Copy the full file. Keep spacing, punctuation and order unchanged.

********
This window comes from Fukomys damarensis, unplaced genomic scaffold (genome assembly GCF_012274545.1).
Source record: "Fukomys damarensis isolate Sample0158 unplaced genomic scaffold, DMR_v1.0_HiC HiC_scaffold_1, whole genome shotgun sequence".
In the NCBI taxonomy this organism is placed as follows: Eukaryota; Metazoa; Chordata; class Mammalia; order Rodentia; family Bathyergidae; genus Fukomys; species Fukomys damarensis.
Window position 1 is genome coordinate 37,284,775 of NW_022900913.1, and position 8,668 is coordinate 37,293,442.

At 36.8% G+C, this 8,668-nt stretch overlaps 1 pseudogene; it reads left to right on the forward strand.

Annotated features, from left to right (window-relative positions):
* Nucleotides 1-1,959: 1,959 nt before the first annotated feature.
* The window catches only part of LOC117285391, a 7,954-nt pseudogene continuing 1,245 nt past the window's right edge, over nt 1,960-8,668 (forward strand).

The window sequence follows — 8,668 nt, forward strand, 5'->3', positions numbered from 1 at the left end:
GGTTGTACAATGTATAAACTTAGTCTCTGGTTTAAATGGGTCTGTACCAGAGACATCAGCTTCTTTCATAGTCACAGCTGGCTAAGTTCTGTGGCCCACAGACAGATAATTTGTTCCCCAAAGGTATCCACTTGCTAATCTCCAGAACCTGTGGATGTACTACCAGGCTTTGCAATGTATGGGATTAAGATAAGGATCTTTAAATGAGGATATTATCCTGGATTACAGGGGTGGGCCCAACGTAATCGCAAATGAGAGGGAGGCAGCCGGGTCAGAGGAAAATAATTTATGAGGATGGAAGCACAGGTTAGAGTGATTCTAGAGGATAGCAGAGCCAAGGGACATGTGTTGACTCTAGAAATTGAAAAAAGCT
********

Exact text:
This window comes from Fukomys damarensis, unplaced genomic scaffold (genome assembly GCF_012274545.1).
Source record: "Fukomys damarensis isolate Sample0158 unplaced genomic scaffold, DMR_v1.0_HiC HiC_scaffold_1, whole genome shotgun sequence".
In the NCBI taxonomy this organism is placed as follows: Eukaryota; Metazoa; Chordata; class Mammalia; order Rodentia; family Bathyergidae; genus Fukomys; species Fukomys damarensis.
Window position 1 is genome coordinate 37,284,775 of NW_022900913.1, and position 8,668 is coordinate 37,293,442.

At 36.8% G+C, this 8,668-nt stretch overlaps 1 pseudogene; it reads left to right on the forward strand.

Annotated features, from left to right (window-relative positions):
* Nucleotides 1-1,959: 1,959 nt before the first annotated feature.
* The window catches only part of LOC117285391, a 7,954-nt pseudogene continuing 1,245 nt past the window's right edge, over nt 1,960-8,668 (forward strand).

The window sequence follows — 8,668 nt, forward strand, 5'->3', positions numbered from 1 at the left end:
GGTTGTACAATGTATAAACTTAGTCTCTGGTTTAAATGGGTCTGTACCAGAGACATCAGCTTCTTTCATAGTCACAGCTGGCTAAGTTCTGTGGCCCACAGACAGATAATTTGTTCCCCAAAGGTATCCACTTGCTAATCTCCAGAACCTGTGGATGTACTACCAGGCTTTGCAATGTATGGGATTAAGATAAGGATCTTTAAATGAGGATATTATCCTGGATTACAGGGGTGGGCCCAACGTAATCGCAAATGAGAGGGAGGCAGCCGGGTCAGAGGAAAATAATTTATGAGGATGGAAGCACAGGTTAGAGTGATTCTAGAGGATAGCAGAGCCAAGGGACATGTGTTGACTCTAGAAATTGAAAAAAGCT